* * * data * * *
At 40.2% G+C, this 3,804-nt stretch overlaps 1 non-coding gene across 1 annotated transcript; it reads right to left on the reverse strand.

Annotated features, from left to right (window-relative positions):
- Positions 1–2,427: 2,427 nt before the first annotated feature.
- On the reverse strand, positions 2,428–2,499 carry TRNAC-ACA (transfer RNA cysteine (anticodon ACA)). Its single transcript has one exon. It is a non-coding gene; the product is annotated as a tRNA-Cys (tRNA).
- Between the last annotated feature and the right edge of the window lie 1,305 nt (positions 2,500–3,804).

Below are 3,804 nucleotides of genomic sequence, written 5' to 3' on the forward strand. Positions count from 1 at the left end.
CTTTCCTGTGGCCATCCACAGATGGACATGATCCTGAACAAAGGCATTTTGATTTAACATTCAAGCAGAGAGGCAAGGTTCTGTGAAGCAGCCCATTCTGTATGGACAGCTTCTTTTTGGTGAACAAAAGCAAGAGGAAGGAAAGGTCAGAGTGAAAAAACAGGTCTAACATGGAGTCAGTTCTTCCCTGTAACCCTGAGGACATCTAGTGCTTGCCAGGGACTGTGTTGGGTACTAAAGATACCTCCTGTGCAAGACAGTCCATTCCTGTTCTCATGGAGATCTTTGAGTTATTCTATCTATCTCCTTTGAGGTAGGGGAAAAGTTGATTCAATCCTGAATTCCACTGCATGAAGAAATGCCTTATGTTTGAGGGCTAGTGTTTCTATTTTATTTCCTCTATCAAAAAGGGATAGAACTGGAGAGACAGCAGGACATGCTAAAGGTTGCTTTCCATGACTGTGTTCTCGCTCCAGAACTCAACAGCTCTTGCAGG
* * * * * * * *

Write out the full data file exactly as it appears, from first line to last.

At 40.2% G+C, this 3,804-nt stretch overlaps 1 non-coding gene across 1 annotated transcript; it reads right to left on the reverse strand.

Annotated features, from left to right (window-relative positions):
- Positions 1–2,427: 2,427 nt before the first annotated feature.
- On the reverse strand, positions 2,428–2,499 carry TRNAC-ACA (transfer RNA cysteine (anticodon ACA)). Its single transcript has one exon. It is a non-coding gene; the product is annotated as a tRNA-Cys (tRNA).
- Between the last annotated feature and the right edge of the window lie 1,305 nt (positions 2,500–3,804).

Below are 3,804 nucleotides of genomic sequence, written 5' to 3' on the forward strand. Positions count from 1 at the left end.
CTTTCCTGTGGCCATCCACAGATGGACATGATCCTGAACAAAGGCATTTTGATTTAACATTCAAGCAGAGAGGCAAGGTTCTGTGAAGCAGCCCATTCTGTATGGACAGCTTCTTTTTGGTGAACAAAAGCAAGAGGAAGGAAAGGTCAGAGTGAAAAAACAGGTCTAACATGGAGTCAGTTCTTCCCTGTAACCCTGAGGACATCTAGTGCTTGCCAGGGACTGTGTTGGGTACTAAAGATACCTCCTGTGCAAGACAGTCCATTCCTGTTCTCATGGAGATCTTTGAGTTATTCTATCTATCTCCTTTGAGGTAGGGGAAAAGTTGATTCAATCCTGAATTCCACTGCATGAAGAAATGCCTTATGTTTGAGGGCTAGTGTTTCTATTTTATTTCCTCTATCAAAAAGGGATAGAACTGGAGAGACAGCAGGACATGCTAAAGGTTGCTTTCCATGACTGTGTTCTCGCTCCAGAACTCAACAGCTCTTGCAGG